Video: Aruba mystery

msnbc.com staff and news service reports
updated 7/6/2005 9:56:37 PM ET 2005-07-07T01:56:37

A latent but growing resentment here became evident for the first time when more than 200 people, some wrapped in Aruban flags, said they were incensed by statements made by the mother of missing American teen Natalee Holloway.

Those assembled outside the colonial courthouse in this Caribbean capital Tuesday night said they fear their tiny island nation is falsely being portrayed as not doing enough to find  Holloway, who vanished May 30 on a graduation trip with her high school class.

Two brothers, Deepak Kalpoe, 21, and Satish Kalpoe, 18, who had been held as suspects were released Monday for lack of evidence.

In a brief and tearful statement Tuesday, Beth Holloway Twitty, Natalee’s mother, accused Aruba of letting guilty people free.

“Two suspects were released yesterday who were involved in a violent crime against my daughter,” she said.

On Monday the courts extended for 60 days the detention of Joran van der Sloot, 17, the son of a judge-in-training, the only person still under arrest and possibly the last person to see Natalee Holloway alive.

Prosecutors appeal release decision
Aruban prosecutors appealed the judge’s decision to release the Kalpoe brothers, the prosecutor’s office said Wednesday. The prosecutor’s office also said lawyers for van der Sloot have appealed the order holding him for an additional 60 days.

The prosecutor’s office said Wednesday that no date has been set for a hearing appealing the decision to release the Kalpoe brother. The office declined to comment further.

Twitty said of the Kalpoes on Tuesday: “These criminals are not only being allowed to walk around among the tourists and citizens of Aruba,” there were no limits on where they could go.

It’s time we got some respect’
The protesters took umbrage at her statements. “Respect our Dutch laws or go home,” read one sign. “Innocent until proven guilty,” read another. One suggested the missing girl might not be dead but partying in Brazil or nearby Venezuela.

There were complaints that some American television coverage unfairly depicted the island, which depends overwhelmingly on tourism, and as being crime- and drug-ridden.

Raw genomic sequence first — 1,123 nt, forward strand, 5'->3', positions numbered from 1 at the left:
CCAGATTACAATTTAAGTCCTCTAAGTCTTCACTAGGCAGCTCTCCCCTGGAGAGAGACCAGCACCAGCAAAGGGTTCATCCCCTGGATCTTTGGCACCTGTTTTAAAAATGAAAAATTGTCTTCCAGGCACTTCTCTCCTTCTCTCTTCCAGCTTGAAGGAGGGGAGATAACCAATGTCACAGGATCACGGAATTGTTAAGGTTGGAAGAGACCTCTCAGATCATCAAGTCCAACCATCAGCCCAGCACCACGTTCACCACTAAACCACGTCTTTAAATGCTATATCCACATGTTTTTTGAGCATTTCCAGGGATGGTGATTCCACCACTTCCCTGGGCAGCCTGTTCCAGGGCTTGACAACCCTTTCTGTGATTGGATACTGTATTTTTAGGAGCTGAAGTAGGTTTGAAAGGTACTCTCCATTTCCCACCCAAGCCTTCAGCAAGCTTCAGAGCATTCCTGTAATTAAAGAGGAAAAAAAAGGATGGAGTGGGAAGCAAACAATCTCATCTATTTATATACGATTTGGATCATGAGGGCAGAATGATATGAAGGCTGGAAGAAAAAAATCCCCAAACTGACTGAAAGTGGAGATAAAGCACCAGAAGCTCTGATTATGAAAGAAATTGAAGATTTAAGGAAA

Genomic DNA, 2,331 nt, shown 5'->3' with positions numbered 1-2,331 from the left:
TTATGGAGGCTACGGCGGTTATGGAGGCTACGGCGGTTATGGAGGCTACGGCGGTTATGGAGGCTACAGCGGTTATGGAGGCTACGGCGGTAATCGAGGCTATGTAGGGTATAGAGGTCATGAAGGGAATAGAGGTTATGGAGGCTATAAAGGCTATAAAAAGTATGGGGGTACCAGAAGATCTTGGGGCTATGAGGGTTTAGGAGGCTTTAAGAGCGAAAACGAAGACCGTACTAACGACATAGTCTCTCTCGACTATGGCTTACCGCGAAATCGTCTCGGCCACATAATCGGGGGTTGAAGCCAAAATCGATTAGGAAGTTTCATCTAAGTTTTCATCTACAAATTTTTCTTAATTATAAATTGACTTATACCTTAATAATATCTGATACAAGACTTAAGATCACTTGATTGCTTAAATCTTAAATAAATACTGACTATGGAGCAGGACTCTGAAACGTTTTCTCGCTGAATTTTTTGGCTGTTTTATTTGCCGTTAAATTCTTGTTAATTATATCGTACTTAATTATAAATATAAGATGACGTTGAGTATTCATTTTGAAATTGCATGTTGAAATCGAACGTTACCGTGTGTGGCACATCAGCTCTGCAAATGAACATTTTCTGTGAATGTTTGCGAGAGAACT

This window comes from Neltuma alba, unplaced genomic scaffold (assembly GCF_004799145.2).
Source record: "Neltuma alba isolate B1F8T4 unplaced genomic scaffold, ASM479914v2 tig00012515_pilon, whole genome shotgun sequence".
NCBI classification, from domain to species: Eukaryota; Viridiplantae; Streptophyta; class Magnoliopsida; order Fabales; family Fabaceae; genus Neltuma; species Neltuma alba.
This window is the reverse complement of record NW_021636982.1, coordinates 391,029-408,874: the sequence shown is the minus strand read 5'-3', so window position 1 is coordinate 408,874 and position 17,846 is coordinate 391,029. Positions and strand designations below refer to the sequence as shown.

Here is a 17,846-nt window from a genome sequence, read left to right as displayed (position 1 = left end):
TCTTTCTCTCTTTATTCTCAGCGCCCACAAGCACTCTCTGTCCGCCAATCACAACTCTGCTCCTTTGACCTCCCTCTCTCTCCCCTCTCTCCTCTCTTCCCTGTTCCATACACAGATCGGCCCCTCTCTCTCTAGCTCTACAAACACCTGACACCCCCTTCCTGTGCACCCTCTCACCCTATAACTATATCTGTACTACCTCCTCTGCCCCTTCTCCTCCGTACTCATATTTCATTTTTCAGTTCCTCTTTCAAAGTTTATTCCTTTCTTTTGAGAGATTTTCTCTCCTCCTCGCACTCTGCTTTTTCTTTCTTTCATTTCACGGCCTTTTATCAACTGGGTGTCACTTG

On Wednesday, David Kock and Elgin Zeppenfeldt, attorneys for Satish Kalpoe, issued a statement denouncing Holloway Twitty's statements as “prejudicial, inflammatory, libelous and totally outrageous.”

“A criminal is a person that has been tried and found guilty in a court of law, while a suspect is a person that is under investigation by the corresponding authorities. Mr. Kalpoe is the latter,” the statement said. “The statement made by Mrs. Twitty, calling Mr. Kalpoe a criminal, is uncalled for, especially since my client is maintaining his innocence."

Defendant may take ‘legal steps’
The attorneys said that if the statements from Holloway Twitty did not stop, Satish Kalpoe “will consider taking legal steps to ensure that the aforementioned will not be repeated.”

“Mr. Kalpoe has confidence in the Aruban judicial system and he is confident that in the end, he will be found innocent," they said.

Though poverty is widespread in the Caribbean, Aruba has an unemployment rate of less than 1 percent and one of the higher standards of living. And it has few worries. Tourism and a major refinery bring in the money.

“Have you been treated badly in Aruba?” asked Ramon Garcia, a burly tourist guide. “We are together with the family of Natalee, but we love Aruba too, man. We don’t need these pressures. We are a friendly island.”

Orlando Flanigan said his country had given “all out hearts, all out cooperation, everything,” to help find Natalee. “It’s time we got some respect back,” he said.

“They are making us look like a banana republic, he said. “We are an educated and cultured people; many of us speak four or five languages.”

'Trust our legal system'
Another Aruban told the crowd that Aruba is not an island of criminals. “We have 96 (prison) cells and 53 percent of them are occupied by non-Arubans,” John Maywether said.

“We are here to ask that you trust our legal system,” he said, recalling that Arubans turned out in large numbers for Natalee after she vanished and that prayers were offered for her safe return in local churches.

Arubans note that local banks raised $20,000 and provided other help to a group of volunteers from Texas, who are still here, could continue their search for the girl.

But there has been no sign of her. Three F-16 jets sent by the Dutch government were to start flying grid patterns on Wednesday, taking offshore photographs hoping for clues.

The Associated Press contributed to this report.

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